I read books like my geriatric cat pees on my hardwood floor – constantly.
Growing up, my mom always communicated the disappointment my grandmother, a former librarian, would have felt if she could see how tattered books become in my posession.
It’s true, that each one that befalls my ardor becomes dogeared, annotated and doodled in until it seems almost a different book entirely. But it isn’t disrespect that leads them to such a state… it’s love. When I become bewitched by a string of words (which happens often), I scrawl all over the pages as a way to commemorate the feeling I had when I first read them. I can’t tell the authors how much their words have struck me… so instead I tell the books.
One copy in my collection that is so visibly well loved that it is nearly falling apart is a paperback of The Alchemist by Paulo Coelho. It was given to me by my cousin, Ashley, when I graduated from high school and over the past eight years it has been read countless times. Each time I enter a new chapter of my life, I reread it as a reminder that, “The future belongs to those who believe in the beauty of their dreams,”: A quote from Eleanor Roosevelt that Ashley wrote to me on the cover page.
I was rereading it again this month and, on a little postcard I was using as a bookmark, I scribbled 7 words: “Traveling makes it easier to move on.” To apparently drive the point home to myself, I aggressively underlined it thrice. I lost the postcard shortly after and used a different bookmark for the duration of my read, but I found that little note to myself again a few weeks after finishing the novel.
I was so intrigued by the words I had chosen to write down. They weren’t composed beautifully, but I was certainly saying them with conviction. What passage was I reading when that concept occurred to me? Why was I so incited by it?
On more than one occasion, I have been accused of being a woman who moves on too easily.
Former lovers generally file this complaint. And only the ones whom I have loved after 2014. A symptom of having a person show you it’s possible to have your whole heart enveloped by another: the ability to make romantic feelings black and white. There or not there. It or not it. But I don’t like to give too much credit to the heartbreakers of yore, and so I think perhaps, this note was intended to give credit for this ability back to myself.
But why would I want credit for being cold hearted? That’s what it is, isn’t it? Being able to compartmentalize feelings so well. Recognizing that something is not meant for you and letting it go quickly and seamlessly is not what a loving person does, right? I mean, these men are not giving me feedback about my ability to swiftly move on because they admire it…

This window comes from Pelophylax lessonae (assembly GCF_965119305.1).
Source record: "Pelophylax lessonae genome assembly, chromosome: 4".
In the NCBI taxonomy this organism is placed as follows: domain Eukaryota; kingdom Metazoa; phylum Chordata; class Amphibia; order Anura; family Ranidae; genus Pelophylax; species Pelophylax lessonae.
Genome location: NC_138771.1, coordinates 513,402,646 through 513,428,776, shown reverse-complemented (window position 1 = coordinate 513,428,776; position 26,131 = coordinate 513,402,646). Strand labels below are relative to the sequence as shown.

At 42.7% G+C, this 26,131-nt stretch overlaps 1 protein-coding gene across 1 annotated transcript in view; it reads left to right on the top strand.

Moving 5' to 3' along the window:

But the more I consider it, the more it seems to me a quality that should be admired.
For me, this talent was hard won. I have given my blood, sweat and tears generously to the years I’ve spent as a solo traveler. And in return they have showed me how to love completely, and how to let go just the same.
I have lived in six cities over the past four years. I knew going into each one that it was just a temporary home but I never once treated them as such. If anything, knowing I had a finite amount of time in those places, with those people, made me love harder and more authentically than I ever had when I considered myself a permanent fixture in a place.
So yes, traveling, in some regard, has made it easier for me to move on from things and places not meant for me at any given point in my journey. But just like the way I scribble on pages, I do it with love… for them and for me. Because… well… I’ll let Paulo finish this off… he always says it best.
“We are travelers on a cosmic journey, stardust, swirling and dancing in the eddies and whirlpools of infinity. Life is eternal. We have stopped for a moment to encounter each other, to meet, to love, to share. This is a precious moment. It is a little parenthesis in eternity.”
We’ve all gotta get on with our eternities. So, baby, let it go.